MaryAnn Diorio: A Christmas Homecoming is a modern-day prodigal son story, only this story features a prodigal daughter. It is the story of an estranged relationship between a mother and her daughter. When a woman’s teenage daughter suddenly disappears, the woman faces losing her faith, her family, and her mind. While this story occurs against the backdrop of Christmas, it is a story for all seasons.

L’Idea Magazine:  Of all the awards you have won through the years, which one is the most meaningful for you and why?
MaryAnn Diorio: I would say that the first award I received for a novel is the most meaningful for me. The reason is that, of all the kinds of writing I have done, I love writing fiction most of all. Writing fiction has also been the most challenging type of writing for me. So, to win an award for fiction is an affirmation of sorts that all of my hard work to learn the craft of writing fiction has not been in vain.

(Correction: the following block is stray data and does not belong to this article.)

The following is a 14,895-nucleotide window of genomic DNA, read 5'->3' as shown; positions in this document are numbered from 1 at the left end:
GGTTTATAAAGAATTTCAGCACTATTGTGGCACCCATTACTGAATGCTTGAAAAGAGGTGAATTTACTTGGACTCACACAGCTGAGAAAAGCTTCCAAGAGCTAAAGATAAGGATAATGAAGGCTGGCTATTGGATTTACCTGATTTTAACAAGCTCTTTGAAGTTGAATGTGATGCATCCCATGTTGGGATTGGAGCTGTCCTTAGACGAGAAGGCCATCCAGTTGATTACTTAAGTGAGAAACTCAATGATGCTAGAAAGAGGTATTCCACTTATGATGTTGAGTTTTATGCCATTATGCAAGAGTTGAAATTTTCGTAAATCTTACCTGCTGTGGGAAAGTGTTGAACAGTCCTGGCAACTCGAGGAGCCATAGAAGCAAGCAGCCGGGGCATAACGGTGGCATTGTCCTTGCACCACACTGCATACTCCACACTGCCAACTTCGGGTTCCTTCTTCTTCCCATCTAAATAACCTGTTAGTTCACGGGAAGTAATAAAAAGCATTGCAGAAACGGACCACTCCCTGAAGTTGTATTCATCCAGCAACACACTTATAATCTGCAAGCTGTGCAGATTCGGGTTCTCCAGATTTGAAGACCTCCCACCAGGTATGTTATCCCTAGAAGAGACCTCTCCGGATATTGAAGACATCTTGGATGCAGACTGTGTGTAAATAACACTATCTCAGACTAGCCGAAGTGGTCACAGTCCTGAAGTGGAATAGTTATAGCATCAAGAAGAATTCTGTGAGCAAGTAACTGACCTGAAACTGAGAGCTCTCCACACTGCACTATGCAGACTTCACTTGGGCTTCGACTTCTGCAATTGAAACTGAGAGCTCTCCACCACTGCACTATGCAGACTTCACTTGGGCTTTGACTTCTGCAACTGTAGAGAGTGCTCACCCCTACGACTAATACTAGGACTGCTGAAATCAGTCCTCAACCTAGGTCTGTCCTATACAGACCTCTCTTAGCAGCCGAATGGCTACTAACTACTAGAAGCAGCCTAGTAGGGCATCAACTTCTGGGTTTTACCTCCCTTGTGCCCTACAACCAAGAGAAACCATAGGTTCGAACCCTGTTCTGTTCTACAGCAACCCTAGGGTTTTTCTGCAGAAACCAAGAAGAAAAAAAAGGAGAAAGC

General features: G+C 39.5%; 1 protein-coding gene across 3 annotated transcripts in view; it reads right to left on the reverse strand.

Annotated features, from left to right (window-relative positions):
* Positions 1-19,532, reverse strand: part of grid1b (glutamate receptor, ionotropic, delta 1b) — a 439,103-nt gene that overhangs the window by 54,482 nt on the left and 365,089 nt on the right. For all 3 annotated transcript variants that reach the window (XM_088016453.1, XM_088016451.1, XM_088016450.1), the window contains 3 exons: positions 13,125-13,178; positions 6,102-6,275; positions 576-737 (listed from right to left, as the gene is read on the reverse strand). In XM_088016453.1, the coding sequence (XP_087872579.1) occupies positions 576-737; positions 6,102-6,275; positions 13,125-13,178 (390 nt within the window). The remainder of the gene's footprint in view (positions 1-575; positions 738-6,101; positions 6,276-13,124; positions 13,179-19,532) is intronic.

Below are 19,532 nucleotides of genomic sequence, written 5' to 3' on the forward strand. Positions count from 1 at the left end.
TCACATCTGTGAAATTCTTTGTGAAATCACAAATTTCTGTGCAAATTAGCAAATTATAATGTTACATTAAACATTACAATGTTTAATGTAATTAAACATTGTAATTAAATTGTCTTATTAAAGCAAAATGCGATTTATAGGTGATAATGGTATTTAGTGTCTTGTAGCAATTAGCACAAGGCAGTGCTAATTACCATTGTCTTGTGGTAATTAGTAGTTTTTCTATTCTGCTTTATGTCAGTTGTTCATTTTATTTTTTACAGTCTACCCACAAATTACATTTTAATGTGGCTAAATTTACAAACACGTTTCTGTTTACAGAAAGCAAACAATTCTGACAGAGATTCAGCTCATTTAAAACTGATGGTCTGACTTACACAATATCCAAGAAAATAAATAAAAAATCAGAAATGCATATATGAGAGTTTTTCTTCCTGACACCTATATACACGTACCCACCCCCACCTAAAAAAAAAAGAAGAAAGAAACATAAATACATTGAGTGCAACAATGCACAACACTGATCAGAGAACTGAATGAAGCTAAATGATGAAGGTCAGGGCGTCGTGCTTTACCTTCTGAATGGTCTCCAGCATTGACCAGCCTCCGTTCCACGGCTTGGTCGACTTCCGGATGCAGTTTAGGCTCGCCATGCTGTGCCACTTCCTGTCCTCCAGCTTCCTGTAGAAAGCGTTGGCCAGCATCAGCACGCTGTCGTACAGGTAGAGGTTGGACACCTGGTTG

L’Idea Magazine: Besides being a writer, you are also a Certified Life Coach and the director of Celebration Life Coaching. When did you embrace this activity and why?
MaryAnn Diorio: I have always loved to encourage people. Throughout my life, people have come to me for advice and would tell me how they left uplifted and empowered.
When the coaching phenomenon began to move from the business world to the mainstream world in the late nineties and the early part of the 21st century, it caught my interest. As I explored coaching further and prayed about it, I sensed that God wanted me to use the gift of encouragement He had given me to bless others on a larger scale. So, I enrolled in a life coach training program and became a Certified Life Coach. Thereafter, I opened a coaching practice that I still operate. My life coaching is done entirely from a Biblical perspective. My goal is to work with each client to help him find and fulfill the purpose for which God created him. Your readers can find more information about life coaching as well as some client testimonials here.

L’Idea Magazine: A former university professor of both fiction writing and Romance languages, you are also the founder and director of The MaryAnn Diorio School of Writing where you offer courses on writing fiction. Do you feel that preparing an online course is as fulfilling as teaching a live one? How different are the two concepts, in preparing the materials of the course itself?